Bioanalysis Zone

Bioanalytical laboratory considerations for immuno-oncology drug development


Worldwide in 2018, over 18 million new cancer cases were reported and nearly 10 million deaths occurred according to the WHO International Agency for Research on Cancer1. On World Cancer Day, patients, families, loved ones, advocates, professionals in the medical, academic, pharmaceutical and biotechnology industries and governments will come together to bring continued focus on the fight against cancer. We each seek to make a difference, supporting development of effective medicines for the minimization of morbidity and elimination of mortality from cancer.

michael-brownListen to Mike Brown’s immuno-oncology podcast. Mike, Senior Director, Immunoanalytical and Bioanalytical Site Lead at Q-Squared Solutions (GA, USA), discusses the different tests required when looking at a potential therapeutic and what aspects of biology need to be considered. He also explores how important early engagement with the FDA and clinical trial partners are.

Two new developments caught our attention in 2018. The release of the long-anticipated final Bioanalytical Method Validation (BMV) Guidance and a draft for the first in a series of four patient-focused drug development (PFDD) guidance documents from the US FDA as part of the 21st Century Cures Act (2016). The BMV speaks for itself, while the PFDD guidance’s will influence disease focus, special patient subpopulations, disease-specific endpoints, preferences related to therapy and the design of trials themselves. This will have an impact on how we develop and validate assays, the platforms selected and the rapidity at which data will be needed to drive drug development decision making.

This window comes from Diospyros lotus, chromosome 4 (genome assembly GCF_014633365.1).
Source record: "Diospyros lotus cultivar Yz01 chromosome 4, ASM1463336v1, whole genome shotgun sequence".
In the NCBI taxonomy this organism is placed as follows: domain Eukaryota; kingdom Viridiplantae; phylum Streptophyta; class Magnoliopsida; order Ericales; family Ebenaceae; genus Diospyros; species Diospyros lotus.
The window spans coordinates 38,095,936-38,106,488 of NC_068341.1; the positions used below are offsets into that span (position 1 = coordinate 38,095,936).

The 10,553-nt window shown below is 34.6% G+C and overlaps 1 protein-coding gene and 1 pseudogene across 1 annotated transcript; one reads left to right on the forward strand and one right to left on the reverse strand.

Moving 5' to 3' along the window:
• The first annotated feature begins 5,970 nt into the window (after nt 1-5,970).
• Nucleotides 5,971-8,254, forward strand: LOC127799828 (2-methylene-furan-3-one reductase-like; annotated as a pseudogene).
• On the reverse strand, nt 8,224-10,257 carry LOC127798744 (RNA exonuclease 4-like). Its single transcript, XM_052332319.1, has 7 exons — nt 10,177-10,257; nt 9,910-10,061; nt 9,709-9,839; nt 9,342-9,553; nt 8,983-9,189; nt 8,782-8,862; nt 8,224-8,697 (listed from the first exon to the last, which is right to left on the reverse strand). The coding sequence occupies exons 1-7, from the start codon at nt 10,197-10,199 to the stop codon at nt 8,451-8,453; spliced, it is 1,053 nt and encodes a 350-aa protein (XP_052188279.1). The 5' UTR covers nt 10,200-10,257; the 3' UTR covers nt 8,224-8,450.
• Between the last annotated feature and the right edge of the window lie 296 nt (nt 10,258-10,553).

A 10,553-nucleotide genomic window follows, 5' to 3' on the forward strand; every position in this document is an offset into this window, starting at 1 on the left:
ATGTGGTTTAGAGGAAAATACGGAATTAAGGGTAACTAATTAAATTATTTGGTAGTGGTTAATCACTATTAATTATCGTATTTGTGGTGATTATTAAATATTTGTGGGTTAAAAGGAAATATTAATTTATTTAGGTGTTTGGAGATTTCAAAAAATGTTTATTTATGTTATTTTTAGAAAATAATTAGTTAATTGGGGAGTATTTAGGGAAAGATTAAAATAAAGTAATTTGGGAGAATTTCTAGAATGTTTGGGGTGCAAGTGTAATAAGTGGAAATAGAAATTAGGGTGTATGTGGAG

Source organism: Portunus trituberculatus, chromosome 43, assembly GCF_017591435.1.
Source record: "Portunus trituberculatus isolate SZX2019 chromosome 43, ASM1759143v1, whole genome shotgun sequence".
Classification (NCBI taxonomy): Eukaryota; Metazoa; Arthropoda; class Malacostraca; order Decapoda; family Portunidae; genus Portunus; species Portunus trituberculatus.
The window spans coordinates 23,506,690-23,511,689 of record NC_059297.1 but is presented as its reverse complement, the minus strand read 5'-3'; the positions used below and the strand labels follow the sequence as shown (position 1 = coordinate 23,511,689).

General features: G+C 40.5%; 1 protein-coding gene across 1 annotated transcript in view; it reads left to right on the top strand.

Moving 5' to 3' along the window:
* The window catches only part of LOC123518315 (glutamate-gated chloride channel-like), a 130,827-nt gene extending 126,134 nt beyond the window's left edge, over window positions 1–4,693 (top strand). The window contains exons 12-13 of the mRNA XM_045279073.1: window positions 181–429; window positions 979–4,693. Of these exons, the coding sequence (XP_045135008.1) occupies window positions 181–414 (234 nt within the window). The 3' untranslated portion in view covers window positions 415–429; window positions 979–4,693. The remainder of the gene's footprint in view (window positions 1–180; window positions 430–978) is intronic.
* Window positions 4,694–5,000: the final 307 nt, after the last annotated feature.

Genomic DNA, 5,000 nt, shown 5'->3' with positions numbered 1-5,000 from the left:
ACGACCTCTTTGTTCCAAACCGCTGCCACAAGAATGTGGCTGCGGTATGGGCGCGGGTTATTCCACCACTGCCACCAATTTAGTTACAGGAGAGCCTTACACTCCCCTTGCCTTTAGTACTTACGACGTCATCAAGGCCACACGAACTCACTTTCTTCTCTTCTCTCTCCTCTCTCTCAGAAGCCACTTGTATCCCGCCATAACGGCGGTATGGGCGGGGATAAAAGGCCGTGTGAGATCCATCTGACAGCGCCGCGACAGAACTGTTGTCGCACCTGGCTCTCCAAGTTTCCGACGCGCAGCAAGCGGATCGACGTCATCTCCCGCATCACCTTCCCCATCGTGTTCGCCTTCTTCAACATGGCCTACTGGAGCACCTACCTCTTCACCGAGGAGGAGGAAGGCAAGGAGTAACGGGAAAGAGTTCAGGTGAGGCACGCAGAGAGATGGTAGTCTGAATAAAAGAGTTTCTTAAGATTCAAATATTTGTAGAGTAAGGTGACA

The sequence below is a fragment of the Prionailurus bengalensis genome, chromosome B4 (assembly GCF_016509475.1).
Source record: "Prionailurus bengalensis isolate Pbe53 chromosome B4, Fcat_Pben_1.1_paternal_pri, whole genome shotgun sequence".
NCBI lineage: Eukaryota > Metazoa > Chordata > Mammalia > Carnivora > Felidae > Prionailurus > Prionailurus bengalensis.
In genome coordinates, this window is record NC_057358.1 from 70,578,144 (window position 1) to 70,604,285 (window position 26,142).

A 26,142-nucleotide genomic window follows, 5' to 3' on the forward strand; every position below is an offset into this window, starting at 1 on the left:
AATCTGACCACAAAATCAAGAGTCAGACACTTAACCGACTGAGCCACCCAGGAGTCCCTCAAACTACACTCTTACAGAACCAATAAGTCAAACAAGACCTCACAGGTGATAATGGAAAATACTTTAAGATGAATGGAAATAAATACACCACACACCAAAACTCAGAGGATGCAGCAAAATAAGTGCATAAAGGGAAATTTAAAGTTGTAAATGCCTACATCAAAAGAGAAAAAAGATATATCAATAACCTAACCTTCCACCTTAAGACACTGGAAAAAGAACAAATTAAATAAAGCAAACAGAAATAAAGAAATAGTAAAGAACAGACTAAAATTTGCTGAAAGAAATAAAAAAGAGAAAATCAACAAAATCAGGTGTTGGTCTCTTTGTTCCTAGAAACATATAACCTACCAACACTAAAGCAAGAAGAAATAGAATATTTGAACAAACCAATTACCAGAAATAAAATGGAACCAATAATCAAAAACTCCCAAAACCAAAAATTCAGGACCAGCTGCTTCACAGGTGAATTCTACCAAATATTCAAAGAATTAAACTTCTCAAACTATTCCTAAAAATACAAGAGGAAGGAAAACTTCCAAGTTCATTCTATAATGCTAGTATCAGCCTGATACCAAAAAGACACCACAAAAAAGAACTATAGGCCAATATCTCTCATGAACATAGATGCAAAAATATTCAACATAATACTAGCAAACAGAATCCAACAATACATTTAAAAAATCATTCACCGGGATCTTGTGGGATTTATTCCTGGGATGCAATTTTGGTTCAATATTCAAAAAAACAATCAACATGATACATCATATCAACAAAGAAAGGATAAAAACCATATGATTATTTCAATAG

In the coming years we will see further maturation of an integrated approach to cancer treatment with the composition and temporal sequence of delivery of chemotherapy, surgery, radiation, and immunotherapy informed by pharmacogenomics and biomarker data. This will be driven by growth in more complex modalities including CAR-T, oncolytic viruses and gene therapies. It also will necessitate diversification of the technologies employed in regulated bioanalytical labs or addressing the divide between CAP/CLIA testing and ‘GLP’ to overcome barriers that currently inhibit the full benefit of cross-disciplinary expertise and data.  Accessing and applying the learnings from this growing body of data will also minimize toxicities, mitigate the potential for drug resistance and generate favorable and durable responses for the products in development we support.

[1] IARC – INTERNATIONAL AGENCY FOR RESEARCH ON CANCER. (2018, September 12). Retrieved January 20, 2019, from

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